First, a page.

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Opinion: Chrome is Turning Into the New Internet Explorer 6 (theverge.com) 294

Tom Warren, writing for The Verge: Chrome now has the type of dominance that Internet Explorer once did, and we're starting to see Google's own apps diverge from supporting web standards much in the same way Microsoft did a decade and a half ago. Whether you blame Google or the often slow moving World Wide Web Consortium (W3C), the results have been particularly evident throughout 2017. Google has been at the center of a lot of "works best with Chrome" messages we're starting to see appear on the web. Google Meet, Allo, YouTube TV, Google Earth, and YouTube Studio Beta all block Windows 10's default browser, Microsoft Edge, from accessing them and they all point users to download Chrome instead. Some also block Firefox with messages to download Chrome. Hangouts, Inbox, and AdWords 3 were all in the same boat when they first debuted.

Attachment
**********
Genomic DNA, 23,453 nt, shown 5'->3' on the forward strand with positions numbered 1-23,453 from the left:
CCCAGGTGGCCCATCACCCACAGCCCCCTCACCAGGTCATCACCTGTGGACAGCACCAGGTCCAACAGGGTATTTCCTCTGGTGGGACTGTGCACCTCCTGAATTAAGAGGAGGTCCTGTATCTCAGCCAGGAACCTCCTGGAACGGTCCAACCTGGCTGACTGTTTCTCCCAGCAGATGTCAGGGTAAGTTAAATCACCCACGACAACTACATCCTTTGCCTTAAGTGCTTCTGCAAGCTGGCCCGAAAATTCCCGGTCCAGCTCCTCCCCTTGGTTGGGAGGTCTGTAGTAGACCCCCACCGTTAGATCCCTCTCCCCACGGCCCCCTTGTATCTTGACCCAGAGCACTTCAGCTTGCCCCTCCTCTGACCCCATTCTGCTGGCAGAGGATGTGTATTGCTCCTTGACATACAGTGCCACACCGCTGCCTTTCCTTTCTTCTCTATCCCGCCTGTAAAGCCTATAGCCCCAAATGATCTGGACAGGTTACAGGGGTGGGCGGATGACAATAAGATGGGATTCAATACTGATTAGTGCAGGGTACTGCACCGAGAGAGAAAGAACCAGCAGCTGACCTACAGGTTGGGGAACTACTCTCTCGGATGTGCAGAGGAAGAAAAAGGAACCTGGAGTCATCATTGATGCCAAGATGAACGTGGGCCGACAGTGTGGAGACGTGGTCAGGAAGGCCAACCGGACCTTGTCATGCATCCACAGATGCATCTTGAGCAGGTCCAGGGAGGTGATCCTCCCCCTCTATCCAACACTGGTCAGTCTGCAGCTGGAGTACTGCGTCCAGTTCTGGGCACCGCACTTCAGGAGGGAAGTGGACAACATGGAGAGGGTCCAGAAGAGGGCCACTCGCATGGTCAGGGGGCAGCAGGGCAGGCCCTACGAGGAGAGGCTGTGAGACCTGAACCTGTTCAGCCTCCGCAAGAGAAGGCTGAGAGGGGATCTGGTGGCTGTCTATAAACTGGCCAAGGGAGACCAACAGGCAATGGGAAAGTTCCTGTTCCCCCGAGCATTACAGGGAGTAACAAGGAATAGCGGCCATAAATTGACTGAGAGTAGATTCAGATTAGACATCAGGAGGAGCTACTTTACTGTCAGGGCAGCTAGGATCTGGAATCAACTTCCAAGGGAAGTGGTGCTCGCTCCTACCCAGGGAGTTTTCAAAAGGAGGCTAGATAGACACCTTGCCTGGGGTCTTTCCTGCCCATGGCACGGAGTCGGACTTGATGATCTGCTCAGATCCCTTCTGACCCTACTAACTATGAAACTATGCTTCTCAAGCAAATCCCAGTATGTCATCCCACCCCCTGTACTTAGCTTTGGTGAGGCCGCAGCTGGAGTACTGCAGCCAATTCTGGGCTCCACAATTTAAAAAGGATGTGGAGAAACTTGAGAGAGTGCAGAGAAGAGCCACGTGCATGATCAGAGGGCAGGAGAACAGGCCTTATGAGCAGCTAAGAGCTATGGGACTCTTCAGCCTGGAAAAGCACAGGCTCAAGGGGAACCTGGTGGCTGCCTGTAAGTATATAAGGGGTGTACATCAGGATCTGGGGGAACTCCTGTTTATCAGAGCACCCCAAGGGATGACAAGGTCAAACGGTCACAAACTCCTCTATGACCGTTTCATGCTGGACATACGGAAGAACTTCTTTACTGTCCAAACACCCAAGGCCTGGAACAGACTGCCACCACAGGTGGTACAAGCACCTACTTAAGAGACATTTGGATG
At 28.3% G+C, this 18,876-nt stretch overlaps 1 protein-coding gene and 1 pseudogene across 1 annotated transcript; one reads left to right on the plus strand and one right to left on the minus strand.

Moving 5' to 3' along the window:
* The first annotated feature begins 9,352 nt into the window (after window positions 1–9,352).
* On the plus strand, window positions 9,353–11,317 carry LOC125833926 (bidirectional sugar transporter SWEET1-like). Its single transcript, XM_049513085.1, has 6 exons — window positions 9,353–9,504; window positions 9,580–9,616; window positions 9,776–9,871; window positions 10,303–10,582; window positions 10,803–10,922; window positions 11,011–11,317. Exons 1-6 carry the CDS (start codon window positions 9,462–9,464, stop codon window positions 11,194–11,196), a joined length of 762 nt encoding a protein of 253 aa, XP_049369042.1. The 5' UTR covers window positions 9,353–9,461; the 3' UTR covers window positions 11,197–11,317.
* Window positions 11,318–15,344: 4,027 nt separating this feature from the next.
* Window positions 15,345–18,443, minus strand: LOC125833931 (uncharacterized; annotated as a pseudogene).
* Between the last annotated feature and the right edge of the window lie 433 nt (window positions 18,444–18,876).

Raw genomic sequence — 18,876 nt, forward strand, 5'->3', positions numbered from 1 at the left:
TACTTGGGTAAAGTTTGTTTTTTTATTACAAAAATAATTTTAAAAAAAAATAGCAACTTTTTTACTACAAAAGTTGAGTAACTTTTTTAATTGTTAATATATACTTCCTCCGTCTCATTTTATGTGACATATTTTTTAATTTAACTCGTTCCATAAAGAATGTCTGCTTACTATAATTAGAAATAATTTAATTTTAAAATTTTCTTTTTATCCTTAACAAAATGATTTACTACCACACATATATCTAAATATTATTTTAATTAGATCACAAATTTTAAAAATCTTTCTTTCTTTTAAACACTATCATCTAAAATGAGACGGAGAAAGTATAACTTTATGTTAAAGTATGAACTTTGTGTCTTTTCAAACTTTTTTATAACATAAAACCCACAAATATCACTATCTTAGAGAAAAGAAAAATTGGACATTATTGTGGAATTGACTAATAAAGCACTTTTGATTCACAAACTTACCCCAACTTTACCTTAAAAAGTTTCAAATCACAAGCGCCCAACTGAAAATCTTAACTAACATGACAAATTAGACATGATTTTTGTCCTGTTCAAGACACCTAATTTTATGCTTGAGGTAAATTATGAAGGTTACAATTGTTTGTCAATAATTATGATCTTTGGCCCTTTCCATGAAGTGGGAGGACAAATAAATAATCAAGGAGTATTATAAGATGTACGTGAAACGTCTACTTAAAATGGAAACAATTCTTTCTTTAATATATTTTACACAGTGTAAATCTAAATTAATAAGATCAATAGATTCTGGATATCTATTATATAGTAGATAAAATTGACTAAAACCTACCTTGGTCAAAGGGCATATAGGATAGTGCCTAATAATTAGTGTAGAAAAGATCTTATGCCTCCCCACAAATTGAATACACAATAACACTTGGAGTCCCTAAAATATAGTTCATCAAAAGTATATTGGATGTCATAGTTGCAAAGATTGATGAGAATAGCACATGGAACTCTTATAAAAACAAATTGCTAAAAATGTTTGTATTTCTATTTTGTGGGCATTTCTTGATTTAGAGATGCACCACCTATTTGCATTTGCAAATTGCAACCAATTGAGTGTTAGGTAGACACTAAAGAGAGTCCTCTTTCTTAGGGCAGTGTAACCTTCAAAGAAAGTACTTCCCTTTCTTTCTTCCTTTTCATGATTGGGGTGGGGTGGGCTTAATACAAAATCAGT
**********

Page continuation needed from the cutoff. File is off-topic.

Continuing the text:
It's led to one developer at Microsoft to describe Google's behavior as a strategic pattern. "When the largest web company in the world blocks out competitors, it smells less like an accident and more like strategy," said a Microsoft developer in a now-deleted tweet. Google also controls the most popular site in the world, and it regularly uses it to push Chrome. If you visit Google.com in a non-Chrome browser you're prompted up to three times if you'd like to download Chrome. Google has also even extended that prompt to take over the entire page at times to really push Chrome in certain regions. Microsoft has been using similar tactics to convince Windows 10 users to stick with Edge. The troubling part for anyone who's invested in an open web is that Google is starting to ignore a principle it championed by making its own services Chrome-only -- even if it's only initially.

Opinion: Chrome is Turning Into the New Internet Explorer 6

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  • by Kenja ( 541830 ) on Thursday January 04, 2018 @11:51AM (#55862919)
    Chrome is Googles gateway drug, of course they're going to try and get you to use it, and then start getting you to use all other things Google.